Withdrawal of international aid from Afghanistan disproportionately harms women and girls: NGO

The Taliban restricted women's rights further at the end of 2022.

February 23, 2023, 4:24 PM

Many aid organizations withdrew their funding to Afghanistan after the Taliban implemented several regressive policies on Afghan women's human rights in the final months of 2022. But the withdrawal of international aid from the country stands to harm the most vulnerable part of Afghanistan's population: women and girls, a new report from the International Crisis Group, a nongovernmental organization, says.

The Taliban restricted women's rights further at the end of 2022 by limiting women and girls' access to education and banning women from working at NGOs, the report said.

Women walk along a path in the Argo district of Badakhshan province, Afghanistan, on Feb. 22, 2023.
Omer Abrar/AFP via Getty Images

After the ban was announced, G7 donors, which provided most of the $3 billion in humanitarian funding for Afghanistan in 2022, threatened "unspecified future consequences" according to the new report.

The reaction of global leaders to the Taliban's policies disrupted the world's largest aid operation, as half of Afghanistan's population currently suffers from acute hunger.

About 11.6 million women and girls were impacted by reductions in aid. Drastic aid cuts would most likely impact women and girls who often receive the smallest share of food in Afghan families. Women and girls are considered to be most vulnerable to malnutrition and disease, the report said.

On Dec. 24, 2022, the nation's Ministry of Economy banned Afghan women from working for national and international NGOs in a widely circulated letter. Authorities clarified that the ban would not apply to women working in hospitals, clinics or other parts of the health sector, but for all other activities.

A woman carrying a child walks along a roadside in the Zhari district of Kandahar province, Afghanistan, on Feb. 15, 2023.
Sanaullah Seiam/AFP via Getty Images

The rule prevented tens of thousands of NGO staff from doing their jobs. Women account for about 30%of Afghan NGO workers in the country, the report said.

Some aid agencies chose to suspend operations in Afghanistan but continued to negotiate with the Taliban to get limited authorizations for their female workers, obtaining permission for them to resume work in health, nutrition, education and other programs. However, a large number of life-saving activities still remain officially illegal.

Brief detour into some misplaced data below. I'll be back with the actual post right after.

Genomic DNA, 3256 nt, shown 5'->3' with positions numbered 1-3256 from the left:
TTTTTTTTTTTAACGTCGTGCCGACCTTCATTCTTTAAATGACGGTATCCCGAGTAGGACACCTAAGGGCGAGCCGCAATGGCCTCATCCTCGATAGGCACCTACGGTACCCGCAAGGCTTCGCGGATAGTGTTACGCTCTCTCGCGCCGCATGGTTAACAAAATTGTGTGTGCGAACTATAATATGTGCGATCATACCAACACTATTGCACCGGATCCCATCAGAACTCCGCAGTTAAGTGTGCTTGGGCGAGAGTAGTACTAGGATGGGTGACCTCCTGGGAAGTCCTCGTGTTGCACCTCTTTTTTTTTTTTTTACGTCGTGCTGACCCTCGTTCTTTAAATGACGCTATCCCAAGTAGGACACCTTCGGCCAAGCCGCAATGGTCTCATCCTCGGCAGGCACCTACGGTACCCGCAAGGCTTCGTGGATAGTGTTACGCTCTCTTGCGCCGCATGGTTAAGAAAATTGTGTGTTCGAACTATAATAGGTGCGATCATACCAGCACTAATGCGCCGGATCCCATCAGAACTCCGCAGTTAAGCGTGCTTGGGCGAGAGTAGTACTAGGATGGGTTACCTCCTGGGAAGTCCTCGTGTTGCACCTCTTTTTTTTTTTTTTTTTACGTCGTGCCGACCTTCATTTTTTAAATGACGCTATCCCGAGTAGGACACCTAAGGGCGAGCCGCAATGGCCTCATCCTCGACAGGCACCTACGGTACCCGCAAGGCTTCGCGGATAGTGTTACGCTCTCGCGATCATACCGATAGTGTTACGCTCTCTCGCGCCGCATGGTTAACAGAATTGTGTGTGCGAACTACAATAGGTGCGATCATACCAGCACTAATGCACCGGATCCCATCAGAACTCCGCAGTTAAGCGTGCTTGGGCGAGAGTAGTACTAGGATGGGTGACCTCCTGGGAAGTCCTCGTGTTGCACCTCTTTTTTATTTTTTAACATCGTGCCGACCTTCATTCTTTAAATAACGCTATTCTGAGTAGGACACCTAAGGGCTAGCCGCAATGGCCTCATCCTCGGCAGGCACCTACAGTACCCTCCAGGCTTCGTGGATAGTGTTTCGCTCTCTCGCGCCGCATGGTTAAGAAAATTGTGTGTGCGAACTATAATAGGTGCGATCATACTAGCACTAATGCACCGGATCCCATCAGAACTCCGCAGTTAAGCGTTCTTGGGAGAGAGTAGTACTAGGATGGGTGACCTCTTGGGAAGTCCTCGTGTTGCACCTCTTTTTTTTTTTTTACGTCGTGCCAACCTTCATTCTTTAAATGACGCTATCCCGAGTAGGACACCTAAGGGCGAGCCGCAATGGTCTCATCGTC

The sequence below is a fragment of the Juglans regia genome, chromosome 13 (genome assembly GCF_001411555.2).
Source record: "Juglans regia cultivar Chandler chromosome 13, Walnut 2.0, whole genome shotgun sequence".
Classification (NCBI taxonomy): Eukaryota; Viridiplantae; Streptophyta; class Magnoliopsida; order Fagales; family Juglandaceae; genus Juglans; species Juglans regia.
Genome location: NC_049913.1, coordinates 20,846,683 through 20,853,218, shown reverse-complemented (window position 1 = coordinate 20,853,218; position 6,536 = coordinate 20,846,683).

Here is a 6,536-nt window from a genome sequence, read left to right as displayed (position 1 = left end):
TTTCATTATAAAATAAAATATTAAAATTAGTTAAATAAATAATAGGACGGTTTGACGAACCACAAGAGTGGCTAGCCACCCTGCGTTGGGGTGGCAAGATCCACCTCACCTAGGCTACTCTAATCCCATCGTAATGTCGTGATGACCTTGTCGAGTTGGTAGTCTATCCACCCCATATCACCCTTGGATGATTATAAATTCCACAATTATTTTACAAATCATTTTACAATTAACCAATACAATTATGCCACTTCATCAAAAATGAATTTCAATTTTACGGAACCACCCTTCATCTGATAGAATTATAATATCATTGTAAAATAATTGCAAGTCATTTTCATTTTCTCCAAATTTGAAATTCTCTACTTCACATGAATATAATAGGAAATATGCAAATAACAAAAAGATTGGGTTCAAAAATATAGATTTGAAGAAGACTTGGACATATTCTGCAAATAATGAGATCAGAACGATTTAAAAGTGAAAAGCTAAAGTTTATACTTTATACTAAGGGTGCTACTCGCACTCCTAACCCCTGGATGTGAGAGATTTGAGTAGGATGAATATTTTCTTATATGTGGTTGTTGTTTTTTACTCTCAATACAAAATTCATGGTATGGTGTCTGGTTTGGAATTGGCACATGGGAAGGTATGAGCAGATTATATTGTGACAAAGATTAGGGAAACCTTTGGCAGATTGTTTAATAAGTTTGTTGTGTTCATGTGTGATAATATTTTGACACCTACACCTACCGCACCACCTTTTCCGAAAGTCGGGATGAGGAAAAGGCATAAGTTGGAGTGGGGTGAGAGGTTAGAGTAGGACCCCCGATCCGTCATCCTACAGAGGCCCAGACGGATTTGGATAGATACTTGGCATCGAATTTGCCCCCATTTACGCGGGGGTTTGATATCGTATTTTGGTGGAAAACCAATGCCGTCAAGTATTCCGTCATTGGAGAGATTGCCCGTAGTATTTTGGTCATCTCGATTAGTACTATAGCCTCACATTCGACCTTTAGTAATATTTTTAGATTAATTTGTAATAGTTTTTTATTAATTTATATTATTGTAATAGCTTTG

The Ministry of Higher Education issued a written order to public and private universities, suspending female education until further notice also in December 2022, the report said.

The report goes into detail about how the enforcement of education restrictions on women were implemented inside of Afghanistan, citing interviews conducted by members of the International Crisis Group working from inside the country.

A girl carries empty water containers on a snow-covered street in Kabul, Afghanistan, Jan. 26, 2023.
Ali Khara/Reuters, FILE

The Taliban stood at checkpoints set up around universities, confronting female students and teachers at campus gates. Male students were ushered inside of universities while women were told, at gunpoint, they could no longer attend. Students protested in several cities, but the Taliban dispersed them with water cannons, beatings and arrests, according to the report.

In January 2023, The Ministry of Education issued a statement stating that all schooling in grades one to six would be permitted. Later in the month, another statement said women are barred from private universities.

The Taliban also banned Afghan women and girls from accessing parks, gyms and bath houses, and reintroduced the public punishment of criminals, including floggings and executions, previous hallmarks of the regime's brutality, in November, a month before the education restrictions were implemented, the report stated.